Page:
• age structure;
  • Capreolus capreolus;
  • individual differences;
  • life-history theory;
  • longevity;
  • mark–recapture;
  • Oreamnos americanus;
  • Ovis canadensis;
  • senescence;
  • survival


  • 1
    Large herbivores have strongly age-structured populations. Because recruitment often decreases as population density increases, in unexploited populations the proportion of older adults may increase with density. Because survival senescence is typical of ungulates, ignoring density-dependent changes in age structure could lead to apparent density-dependence in adult survival.
  • 2
    To test for density dependence in adult survival, we used data from three populations that underwent considerable changes in density. Bighorn sheep (Ovis canadensis) on Ram Mountain, Alberta, ranged from 94 to 232, mountain goats (Oreamnos americanus) on Caw Ridge, Alberta, varied from 81 to 147, and estimates of roe deer (Capreolus capreolus) older than 1 year at Chizé, France, ranged from 157 to 569.
  • 3
    We used recent developments of capture–mark–recapture modelling to assess the response of adult survival to changes in density when age structure was and was not taken into account.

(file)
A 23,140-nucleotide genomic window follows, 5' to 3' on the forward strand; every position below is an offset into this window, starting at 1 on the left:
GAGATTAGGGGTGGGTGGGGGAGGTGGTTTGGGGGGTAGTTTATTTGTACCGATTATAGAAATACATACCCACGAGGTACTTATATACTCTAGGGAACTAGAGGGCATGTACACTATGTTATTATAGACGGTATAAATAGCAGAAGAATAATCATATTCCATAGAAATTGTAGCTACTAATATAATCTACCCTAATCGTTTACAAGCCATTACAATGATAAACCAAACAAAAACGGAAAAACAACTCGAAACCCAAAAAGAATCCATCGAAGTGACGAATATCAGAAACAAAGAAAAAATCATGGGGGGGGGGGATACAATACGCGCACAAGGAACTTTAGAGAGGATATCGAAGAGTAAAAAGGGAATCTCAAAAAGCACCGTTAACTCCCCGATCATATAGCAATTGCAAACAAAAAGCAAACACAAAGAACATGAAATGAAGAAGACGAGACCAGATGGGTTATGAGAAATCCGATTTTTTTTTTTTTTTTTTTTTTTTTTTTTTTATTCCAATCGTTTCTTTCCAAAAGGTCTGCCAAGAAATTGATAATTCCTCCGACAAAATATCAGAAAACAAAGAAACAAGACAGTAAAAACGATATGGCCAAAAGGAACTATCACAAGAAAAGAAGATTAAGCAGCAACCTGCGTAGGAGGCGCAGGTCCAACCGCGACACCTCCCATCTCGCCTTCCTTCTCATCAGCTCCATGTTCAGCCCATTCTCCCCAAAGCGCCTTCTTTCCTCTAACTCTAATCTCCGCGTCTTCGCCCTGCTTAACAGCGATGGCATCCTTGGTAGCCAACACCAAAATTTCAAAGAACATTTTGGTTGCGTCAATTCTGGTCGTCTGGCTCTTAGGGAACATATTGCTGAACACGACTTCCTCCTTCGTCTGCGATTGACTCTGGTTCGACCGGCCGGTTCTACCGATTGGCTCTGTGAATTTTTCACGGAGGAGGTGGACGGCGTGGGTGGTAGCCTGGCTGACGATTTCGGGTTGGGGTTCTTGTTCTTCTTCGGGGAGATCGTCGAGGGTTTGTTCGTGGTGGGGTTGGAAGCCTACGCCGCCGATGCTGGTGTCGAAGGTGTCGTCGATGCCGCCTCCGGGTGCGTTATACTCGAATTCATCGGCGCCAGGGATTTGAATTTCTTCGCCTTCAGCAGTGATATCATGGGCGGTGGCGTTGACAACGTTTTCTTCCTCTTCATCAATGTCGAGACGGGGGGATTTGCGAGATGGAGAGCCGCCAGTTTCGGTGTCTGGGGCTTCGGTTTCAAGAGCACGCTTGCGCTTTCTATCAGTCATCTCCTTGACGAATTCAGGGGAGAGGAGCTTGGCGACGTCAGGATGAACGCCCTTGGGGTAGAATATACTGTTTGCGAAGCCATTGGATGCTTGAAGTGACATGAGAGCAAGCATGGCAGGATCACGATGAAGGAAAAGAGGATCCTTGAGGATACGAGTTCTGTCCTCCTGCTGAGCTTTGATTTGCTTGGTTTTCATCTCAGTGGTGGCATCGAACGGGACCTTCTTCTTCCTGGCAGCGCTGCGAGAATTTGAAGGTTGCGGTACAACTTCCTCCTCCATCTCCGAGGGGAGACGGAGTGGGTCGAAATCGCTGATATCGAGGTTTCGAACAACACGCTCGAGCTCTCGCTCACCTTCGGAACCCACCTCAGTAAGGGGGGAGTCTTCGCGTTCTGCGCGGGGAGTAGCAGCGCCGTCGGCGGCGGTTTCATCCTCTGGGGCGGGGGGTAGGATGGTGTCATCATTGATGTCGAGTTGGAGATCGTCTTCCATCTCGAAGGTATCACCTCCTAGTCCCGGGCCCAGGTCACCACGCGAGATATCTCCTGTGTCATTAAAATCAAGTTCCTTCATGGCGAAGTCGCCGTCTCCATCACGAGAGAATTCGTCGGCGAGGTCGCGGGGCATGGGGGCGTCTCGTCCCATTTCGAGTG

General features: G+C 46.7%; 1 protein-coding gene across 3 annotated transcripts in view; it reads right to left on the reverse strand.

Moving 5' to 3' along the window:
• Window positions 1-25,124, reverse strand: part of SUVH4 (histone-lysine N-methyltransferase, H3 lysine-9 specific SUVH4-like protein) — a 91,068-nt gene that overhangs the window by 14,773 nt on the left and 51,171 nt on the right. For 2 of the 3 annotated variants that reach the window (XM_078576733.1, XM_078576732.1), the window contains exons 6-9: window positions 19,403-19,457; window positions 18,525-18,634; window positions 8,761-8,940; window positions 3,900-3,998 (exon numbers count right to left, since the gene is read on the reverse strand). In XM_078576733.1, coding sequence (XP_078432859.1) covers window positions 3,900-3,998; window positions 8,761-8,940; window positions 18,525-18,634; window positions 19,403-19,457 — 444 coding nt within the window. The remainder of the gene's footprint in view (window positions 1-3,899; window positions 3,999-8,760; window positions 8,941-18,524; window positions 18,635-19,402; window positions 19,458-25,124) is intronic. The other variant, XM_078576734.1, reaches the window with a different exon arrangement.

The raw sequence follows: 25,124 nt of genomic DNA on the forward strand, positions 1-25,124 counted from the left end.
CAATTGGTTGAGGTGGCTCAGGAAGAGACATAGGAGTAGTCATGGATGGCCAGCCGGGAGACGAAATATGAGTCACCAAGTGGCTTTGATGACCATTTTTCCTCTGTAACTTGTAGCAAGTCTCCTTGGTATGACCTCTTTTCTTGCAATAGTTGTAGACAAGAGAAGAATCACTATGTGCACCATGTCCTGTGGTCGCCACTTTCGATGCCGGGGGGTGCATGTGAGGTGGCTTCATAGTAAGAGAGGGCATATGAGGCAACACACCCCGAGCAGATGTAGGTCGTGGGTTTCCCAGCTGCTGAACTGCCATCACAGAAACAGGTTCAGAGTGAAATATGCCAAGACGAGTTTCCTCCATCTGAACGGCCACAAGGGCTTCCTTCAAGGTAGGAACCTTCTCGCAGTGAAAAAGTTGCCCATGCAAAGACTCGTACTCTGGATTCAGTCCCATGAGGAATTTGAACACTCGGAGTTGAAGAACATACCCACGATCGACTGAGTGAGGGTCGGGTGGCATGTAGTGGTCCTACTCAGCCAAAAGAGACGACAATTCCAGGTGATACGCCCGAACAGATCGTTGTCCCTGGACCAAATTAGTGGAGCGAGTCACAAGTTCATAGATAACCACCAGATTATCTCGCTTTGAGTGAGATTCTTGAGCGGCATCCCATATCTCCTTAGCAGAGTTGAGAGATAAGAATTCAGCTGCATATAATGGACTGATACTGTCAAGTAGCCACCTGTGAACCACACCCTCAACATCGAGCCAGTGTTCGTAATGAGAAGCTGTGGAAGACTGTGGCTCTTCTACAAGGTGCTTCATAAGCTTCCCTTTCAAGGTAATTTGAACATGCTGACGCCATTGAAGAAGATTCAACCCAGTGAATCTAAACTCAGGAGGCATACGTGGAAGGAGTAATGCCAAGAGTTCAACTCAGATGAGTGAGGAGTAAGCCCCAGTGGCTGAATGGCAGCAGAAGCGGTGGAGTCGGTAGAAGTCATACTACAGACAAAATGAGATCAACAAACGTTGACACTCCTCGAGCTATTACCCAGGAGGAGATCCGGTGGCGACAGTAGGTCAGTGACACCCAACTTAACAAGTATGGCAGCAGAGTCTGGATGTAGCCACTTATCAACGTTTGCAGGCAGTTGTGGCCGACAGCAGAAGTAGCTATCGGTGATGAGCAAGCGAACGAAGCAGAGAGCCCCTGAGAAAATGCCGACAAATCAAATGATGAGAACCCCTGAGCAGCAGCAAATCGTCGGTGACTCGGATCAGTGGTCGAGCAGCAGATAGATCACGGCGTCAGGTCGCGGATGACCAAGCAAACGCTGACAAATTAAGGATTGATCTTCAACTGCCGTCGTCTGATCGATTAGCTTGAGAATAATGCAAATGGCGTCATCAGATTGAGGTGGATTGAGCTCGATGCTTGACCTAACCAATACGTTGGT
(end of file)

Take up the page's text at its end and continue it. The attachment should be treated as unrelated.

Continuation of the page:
• 4
    Survival rates were 10–15% higher during the prime-age stage than during the senescent stage for all sex-species combinations. When adults were pooled into a single age class there was an apparent negative effect of density on female survival in bighorns and roe deer, and negative trends for female mountain goats, male roe deer and male bighorn sheep. When age class was taken into account, there were no significant effects of density on adult survival. Except for male mountain goats, the strength of density dependence was lower when age was taken into account.
  • 5
    In ungulate populations, age structure is an important determinant of adult survival. Most reports of density dependence in adult survival may have been confounded by changes in age structure.